Posts Tagged ‘ dress up ’

Watch: ‘My Princess Boy’ on the Today Show

Wednesday, January 5th, 2011

A few months ago, we shared a story about one mom’s decision to let her son wear a princess costume for Halloween.  The mom, Cheryl Kilodavis, wrote and self-published a book titled “My Princess Boy” about her young son’s love for tutus, sparkles, and pink.  Her book has since gained popularity and is now published by Simon & Schuster. 

Below is a clip from Monday’s segment of the ”Today Show” in New York City, where Cheryl and her son (Dyson, now 5-years-old) speak about the importance of acceptance, inclusion, and embracing every child’s uniqueness.  Plus, stay tuned for our own upcoming interview with Cheryl Kilodavis!

httpv://www.youtube.com/watch?v=-XBCLGDbhKg

More on “My Princess Boy”:

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Poll: Should Little Boys Dress Like Girls?

Wednesday, November 10th, 2010

kilodavis-princessboyA hot debate is brewing among parents and among our readers: Would you let your little boy dress in girls’ clothing?

Cheryl Kilodavis is the mother of a 4-year-old boy who loves wearing sparkly and pink dresses, skirts, tiaras, and jewelry.  She wrote and self-published a children’s picture book titled “My Princess Boy,” based on her son, to create a dialogue about traditional gender roles, acceptance of differences, and unique self-expression. Another mom named Sarah blogged about her son’s choice to wear a “female” Halloween costume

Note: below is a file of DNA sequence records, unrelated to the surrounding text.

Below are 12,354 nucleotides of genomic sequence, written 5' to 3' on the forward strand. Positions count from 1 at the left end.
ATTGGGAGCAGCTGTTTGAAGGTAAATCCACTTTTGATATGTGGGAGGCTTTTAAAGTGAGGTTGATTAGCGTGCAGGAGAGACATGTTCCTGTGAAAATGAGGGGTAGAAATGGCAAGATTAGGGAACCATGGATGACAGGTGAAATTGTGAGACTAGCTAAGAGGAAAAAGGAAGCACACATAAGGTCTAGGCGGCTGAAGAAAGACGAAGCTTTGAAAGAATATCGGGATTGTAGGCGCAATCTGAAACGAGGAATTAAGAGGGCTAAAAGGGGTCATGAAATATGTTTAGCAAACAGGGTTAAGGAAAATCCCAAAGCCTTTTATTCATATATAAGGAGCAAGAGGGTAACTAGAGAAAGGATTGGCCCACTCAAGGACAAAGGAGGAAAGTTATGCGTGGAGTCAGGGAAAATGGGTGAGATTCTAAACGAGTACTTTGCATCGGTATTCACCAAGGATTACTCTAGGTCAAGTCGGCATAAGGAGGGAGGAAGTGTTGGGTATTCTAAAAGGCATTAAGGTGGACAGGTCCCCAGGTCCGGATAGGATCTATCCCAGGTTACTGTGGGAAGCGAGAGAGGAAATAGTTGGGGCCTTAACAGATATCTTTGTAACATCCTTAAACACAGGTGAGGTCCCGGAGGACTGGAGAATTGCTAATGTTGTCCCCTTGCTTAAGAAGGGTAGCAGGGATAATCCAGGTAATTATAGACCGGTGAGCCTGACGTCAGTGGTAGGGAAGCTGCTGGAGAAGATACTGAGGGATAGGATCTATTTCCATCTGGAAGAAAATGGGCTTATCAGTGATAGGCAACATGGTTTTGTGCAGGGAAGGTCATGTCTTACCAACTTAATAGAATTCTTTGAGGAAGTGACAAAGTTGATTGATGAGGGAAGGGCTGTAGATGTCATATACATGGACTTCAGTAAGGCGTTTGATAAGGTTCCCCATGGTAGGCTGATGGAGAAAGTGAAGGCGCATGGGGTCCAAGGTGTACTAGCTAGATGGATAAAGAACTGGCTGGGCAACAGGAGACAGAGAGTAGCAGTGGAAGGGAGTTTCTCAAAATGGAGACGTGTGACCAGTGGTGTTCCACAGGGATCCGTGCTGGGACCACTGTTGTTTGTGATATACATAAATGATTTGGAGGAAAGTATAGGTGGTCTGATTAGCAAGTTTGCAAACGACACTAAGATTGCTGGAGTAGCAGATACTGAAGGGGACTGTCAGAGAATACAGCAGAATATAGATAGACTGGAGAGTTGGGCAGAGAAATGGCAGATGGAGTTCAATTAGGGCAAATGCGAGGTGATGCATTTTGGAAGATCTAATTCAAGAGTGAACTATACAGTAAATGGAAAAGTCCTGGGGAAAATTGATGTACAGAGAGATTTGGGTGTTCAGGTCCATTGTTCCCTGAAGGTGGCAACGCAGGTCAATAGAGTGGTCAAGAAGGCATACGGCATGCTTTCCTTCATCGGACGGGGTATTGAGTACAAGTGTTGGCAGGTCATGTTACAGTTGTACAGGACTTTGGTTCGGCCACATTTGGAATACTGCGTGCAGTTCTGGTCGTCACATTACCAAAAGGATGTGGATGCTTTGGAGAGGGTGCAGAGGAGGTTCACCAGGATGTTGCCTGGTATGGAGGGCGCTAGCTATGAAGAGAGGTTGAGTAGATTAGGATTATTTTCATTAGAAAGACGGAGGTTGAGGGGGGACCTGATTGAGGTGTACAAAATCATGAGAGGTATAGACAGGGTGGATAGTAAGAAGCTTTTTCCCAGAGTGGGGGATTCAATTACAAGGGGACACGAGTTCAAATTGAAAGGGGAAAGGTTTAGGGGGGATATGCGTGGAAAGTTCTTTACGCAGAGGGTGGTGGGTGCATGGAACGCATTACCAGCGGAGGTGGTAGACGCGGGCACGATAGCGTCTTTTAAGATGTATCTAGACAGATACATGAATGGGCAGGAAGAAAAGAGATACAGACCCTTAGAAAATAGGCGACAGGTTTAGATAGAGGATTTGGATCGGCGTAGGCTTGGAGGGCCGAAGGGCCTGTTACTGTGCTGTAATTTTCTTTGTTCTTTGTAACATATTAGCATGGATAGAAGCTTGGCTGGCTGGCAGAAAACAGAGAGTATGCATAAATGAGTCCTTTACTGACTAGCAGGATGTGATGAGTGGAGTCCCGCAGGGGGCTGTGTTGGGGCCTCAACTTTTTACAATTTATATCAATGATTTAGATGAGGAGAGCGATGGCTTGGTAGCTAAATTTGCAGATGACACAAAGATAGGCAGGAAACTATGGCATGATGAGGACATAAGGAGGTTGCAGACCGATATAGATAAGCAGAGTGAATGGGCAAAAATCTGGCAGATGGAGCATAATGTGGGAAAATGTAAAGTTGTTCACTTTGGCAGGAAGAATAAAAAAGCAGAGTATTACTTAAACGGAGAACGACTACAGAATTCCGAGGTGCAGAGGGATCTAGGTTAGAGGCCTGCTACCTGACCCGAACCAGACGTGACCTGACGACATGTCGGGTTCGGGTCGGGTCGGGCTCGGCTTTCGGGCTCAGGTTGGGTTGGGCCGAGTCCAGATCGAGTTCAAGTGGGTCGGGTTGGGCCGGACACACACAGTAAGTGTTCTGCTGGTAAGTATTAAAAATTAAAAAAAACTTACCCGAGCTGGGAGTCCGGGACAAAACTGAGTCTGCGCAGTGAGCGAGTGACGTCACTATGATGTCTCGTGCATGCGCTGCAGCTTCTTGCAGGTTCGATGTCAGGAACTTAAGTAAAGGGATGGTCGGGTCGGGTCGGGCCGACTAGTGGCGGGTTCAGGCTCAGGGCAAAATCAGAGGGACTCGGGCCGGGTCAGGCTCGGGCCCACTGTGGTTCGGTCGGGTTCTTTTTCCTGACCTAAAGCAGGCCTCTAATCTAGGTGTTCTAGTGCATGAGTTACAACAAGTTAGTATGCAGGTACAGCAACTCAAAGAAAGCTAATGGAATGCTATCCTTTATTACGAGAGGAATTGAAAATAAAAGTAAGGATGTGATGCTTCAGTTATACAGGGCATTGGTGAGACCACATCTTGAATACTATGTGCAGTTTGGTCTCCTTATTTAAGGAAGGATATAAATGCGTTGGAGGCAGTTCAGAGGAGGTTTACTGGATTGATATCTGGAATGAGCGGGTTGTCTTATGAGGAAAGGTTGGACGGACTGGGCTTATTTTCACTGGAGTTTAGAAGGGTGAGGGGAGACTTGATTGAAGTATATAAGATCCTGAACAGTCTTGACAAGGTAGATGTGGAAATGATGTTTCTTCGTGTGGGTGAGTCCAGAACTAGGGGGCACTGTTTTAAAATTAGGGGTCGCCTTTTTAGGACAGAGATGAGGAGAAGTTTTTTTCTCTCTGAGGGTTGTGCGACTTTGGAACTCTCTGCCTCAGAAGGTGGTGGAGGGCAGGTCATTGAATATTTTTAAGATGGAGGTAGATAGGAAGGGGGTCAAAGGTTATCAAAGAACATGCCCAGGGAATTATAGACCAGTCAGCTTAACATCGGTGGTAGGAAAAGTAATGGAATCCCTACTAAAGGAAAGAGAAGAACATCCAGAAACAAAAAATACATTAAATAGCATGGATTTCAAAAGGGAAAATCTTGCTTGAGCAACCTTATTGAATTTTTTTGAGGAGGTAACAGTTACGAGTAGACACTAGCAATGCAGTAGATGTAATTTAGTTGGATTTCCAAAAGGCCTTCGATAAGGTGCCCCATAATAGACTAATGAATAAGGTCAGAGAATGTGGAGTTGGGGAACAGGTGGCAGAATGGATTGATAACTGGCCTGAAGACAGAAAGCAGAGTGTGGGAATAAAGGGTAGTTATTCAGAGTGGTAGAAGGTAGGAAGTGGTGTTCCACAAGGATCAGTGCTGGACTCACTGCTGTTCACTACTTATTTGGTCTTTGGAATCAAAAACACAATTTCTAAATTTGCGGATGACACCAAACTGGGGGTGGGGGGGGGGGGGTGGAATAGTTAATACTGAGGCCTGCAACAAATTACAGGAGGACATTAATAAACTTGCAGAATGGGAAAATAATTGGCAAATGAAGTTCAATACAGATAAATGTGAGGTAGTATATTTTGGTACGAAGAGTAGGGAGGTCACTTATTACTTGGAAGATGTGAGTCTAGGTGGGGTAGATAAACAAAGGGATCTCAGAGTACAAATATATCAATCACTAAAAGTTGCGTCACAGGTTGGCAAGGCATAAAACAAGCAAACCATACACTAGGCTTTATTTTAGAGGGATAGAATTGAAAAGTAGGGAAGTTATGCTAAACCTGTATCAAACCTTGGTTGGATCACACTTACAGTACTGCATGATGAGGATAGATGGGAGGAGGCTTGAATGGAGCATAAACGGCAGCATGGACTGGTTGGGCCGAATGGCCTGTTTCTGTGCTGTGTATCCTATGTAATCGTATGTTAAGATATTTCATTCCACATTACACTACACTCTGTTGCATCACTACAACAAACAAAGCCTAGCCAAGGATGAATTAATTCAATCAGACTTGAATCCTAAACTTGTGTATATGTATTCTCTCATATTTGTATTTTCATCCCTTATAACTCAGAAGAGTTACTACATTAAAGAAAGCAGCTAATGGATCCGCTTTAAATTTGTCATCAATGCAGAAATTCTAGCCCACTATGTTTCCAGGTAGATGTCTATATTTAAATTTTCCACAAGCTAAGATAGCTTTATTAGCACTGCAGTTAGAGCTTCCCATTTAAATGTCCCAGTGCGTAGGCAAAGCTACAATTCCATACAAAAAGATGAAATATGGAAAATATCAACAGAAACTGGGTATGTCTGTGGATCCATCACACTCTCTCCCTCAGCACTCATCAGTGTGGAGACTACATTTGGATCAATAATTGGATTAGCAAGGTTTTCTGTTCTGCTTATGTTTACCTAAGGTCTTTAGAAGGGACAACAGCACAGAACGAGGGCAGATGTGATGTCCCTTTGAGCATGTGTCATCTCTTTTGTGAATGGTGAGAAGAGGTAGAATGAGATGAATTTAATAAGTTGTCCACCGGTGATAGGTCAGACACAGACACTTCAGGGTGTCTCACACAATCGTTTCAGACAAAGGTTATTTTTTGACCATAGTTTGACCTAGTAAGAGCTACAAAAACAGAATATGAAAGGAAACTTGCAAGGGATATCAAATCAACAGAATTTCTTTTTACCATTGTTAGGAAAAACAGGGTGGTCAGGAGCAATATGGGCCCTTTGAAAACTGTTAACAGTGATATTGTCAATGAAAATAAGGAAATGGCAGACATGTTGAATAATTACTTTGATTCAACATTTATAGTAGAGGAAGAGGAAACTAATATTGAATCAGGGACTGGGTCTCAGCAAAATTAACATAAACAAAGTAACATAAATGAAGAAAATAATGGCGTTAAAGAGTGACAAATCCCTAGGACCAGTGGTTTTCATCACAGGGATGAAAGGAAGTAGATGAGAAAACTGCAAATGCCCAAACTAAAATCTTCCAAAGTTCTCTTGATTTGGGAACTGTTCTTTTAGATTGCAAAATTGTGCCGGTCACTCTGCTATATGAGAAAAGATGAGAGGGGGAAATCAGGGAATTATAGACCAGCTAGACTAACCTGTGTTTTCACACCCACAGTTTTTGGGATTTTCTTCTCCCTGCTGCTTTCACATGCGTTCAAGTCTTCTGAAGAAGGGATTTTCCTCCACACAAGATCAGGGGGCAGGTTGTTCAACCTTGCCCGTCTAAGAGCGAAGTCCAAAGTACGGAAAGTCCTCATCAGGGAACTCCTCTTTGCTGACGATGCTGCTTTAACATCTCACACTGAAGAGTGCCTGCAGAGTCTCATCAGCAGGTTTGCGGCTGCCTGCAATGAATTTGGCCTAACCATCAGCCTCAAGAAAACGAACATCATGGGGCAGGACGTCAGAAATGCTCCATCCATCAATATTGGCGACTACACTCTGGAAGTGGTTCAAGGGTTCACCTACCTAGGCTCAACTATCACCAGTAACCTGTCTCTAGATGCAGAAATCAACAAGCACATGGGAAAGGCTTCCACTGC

We heard from parents like you who commented on the Parents magazine Facebook page and on the Parents Community discussion board.  Here are some highlights from the ongoing debate:

As an educator with a master’s degree in education, a former preschool teacher of 7 years, and a mother to a toddler, it is perfectly normal for a child to play in a way that may not be classified as “gender appropriate.”  Children learn the most by playing with other children, especially in the early years…It is all part of their development. Pretend play is a good way for children to model behaviors they see in their world. - Tracy Seng Wren

I do not approve or encourage my son to dress like a girl or act effeminate. As a father, my role is to teach him the appropriate male gender roles.  I would have no problem with my son cooking, helping with household chores, etc. There is a big difference with that and a boy dressing up as a girl. - Jose Tadeo

What do you think? Take our poll below and read more comments after the jump. 

 

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